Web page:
Madden Forever: EA retains exclusive rights to NFL license after lawsuit settlement

The more things change, the more they stay the same. Electronic Arts has been the exclusive developer and publisher of American football video games carrying the NFL license since 2004 and it will likely remain the only NFL video game maker, even in the aftermath of a monopoly lawsuit originally filed against the company in 2008.

According to Kotaku, EA won’t have to pay out a huge sum—a paltry $27 million—as compensation to consumers taking part in the class-action lawsuit. Any customer that bought a version of Madden NFL for the Xbox 360, Nintendo Wii, or PlayStation 3 after 2005 is entitled to $1.95, while anyone that purchased Madden for PlayStation2, Xbox, or GameCube is entitled to $6.79.

What’s more, though EA will be barred from renewing any exclusivity deals with the NCAA for the next five years, it is free to renew its exclusivity agreement with the NFL when it expires in 2014.

The class-action lawsuit filed back in 2008 claimed that EA’s exclusivity deals, making it the sole video game maker with access to the National Football League, the National Football League Players Association, the National College Athletics Association, and the Arena Football League, shut down all competition creating a detrimental environment for consumers. Two private consumers in California and Washington, DC filed the suit claiming that EA was engaging in “blatantly anticompetitive conduct.” “The vigorous competition benefited consumers. Electronic Arts could have continued to compete by offering a lower price and/or higher quality product. Instead, Electronic Arts quickly entered into a series of exclusive agreements with the only viable sports football associations in the United States,” reads the lawsuit. District Court Judge Vaughn Walker then certified the class-action in December 2010.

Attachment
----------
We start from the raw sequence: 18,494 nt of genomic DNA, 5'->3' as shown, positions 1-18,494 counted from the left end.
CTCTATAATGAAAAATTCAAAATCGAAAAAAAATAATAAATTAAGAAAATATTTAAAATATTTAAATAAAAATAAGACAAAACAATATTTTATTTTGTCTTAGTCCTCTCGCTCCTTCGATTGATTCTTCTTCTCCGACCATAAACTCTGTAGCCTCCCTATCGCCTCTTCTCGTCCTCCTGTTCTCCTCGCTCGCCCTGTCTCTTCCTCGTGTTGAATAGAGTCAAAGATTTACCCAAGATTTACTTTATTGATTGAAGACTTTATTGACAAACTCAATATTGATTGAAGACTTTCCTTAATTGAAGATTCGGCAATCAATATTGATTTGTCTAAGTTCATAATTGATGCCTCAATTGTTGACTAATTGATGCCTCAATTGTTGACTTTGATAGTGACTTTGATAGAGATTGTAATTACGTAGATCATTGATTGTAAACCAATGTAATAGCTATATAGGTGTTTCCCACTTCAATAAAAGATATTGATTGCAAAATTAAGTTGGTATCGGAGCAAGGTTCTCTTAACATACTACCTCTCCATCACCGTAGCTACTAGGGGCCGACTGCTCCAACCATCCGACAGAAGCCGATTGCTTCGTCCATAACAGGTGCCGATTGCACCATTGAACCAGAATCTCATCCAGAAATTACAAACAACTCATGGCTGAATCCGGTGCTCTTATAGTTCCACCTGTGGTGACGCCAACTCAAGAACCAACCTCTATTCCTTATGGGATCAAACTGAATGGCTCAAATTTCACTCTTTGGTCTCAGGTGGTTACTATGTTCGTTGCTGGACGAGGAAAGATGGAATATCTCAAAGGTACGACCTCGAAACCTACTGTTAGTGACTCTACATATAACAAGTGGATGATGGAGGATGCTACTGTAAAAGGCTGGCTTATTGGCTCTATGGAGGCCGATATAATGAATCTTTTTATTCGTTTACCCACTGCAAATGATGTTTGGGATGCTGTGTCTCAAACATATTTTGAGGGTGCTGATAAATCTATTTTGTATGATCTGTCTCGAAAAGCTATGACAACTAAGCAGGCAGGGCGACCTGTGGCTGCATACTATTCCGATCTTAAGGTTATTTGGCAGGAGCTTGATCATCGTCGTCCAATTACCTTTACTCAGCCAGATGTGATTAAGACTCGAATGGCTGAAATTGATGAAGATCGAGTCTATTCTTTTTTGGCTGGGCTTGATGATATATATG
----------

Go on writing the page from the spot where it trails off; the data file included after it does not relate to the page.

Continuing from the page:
Back in the ‘80s and ‘90s, there were scores of different football video games. Tecmo Bowl for NES, Joe Montana Football for Sega Genesis, NFL Quarterback Club, NFL GameDay, NFL 2K. If you liked your NFL and your video games, there was no shortage of options. Since 2004 though, Electronic Arts has been the only NFL game in town, its Madden NFL, resurrected NFL Blitz series, and various mobile and social game options being the only video games in the world to bear the likenesses and logos of the leagues teams. There have been other football games—2K Sports tried to re-enter the market with the NFL-less All-Pro Football, 505 flailed with Backbreaker, and Tecmo Bowl: Kickoff tried to thrive without Bo Jackson in tow—but all have failed without the support of the league itself.

It’s troubling that Electronic Arts simply settled the lawsuit while retaining its right to pursue exclusive rights to the NFL license. Despite the upturn in Madden NFL quality in recent years, it’s still a series that would benefit from healthy competition.

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